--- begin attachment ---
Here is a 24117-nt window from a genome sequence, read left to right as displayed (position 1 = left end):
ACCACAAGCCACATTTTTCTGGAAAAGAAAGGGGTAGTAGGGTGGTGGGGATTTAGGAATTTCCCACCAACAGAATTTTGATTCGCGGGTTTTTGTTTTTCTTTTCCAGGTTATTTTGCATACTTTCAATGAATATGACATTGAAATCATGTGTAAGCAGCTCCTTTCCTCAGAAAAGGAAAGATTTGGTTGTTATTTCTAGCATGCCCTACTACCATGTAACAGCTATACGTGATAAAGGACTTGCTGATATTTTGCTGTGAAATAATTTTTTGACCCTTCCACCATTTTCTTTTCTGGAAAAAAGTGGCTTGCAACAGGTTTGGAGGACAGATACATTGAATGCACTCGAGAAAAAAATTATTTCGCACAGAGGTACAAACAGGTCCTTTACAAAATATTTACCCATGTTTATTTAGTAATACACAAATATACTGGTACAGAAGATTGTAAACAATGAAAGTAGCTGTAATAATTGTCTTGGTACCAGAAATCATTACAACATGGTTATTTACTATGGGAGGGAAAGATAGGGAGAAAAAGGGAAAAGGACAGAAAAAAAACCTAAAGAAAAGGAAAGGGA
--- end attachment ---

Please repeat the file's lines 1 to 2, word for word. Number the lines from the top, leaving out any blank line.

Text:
Here is a 24117-nt window from a genome sequence, read left to right as displayed (position 1 = left end):
ACCACAAGCCACATTTTTCTGGAAAAGAAAGGGGTAGTAGGGTGGTGGGGATTTAGGAATTTCCCACCAACAGAATTTTGATTCGCGGGTTTTTGTTTTTCTTTTCCAGGTTATTTTGCATACTTTCAATGAATATGACATTGAAATCATGTGTAAGCAGCTCCTTTCCTCAGAAAAGGAAAGATTTGGTTGTTATTTCTAGCATGCCCTACTACCATGTAACAGCTATACGTGATAAAGGACTTGCTGATATTTTGCTGTGAAATAATTTTTTGACCCTTCCACCATTTTCTTTTCTGGAAAAAAGTGGCTTGCAACAGGTTTGGAGGACAGATACATTGAATGCACTCGAGAAAAAAATTATTTCGCACAGAGGTACAAACAGGTCCTTTACAAAATATTTACCCATGTTTATTTAGTAATACACAAATATACTGGTACAGAAGATTGTAAACAATGAAAGTAGCTGTAATAATTGTCTTGGTACCAGAAATCATTACAACATGGTTATTTACTATGGGAGGGAAAGATAGGGAGAAAAAGGGAAAAGGACAGAAAAAAAACCTAAAGAAAAGGAAAGGGA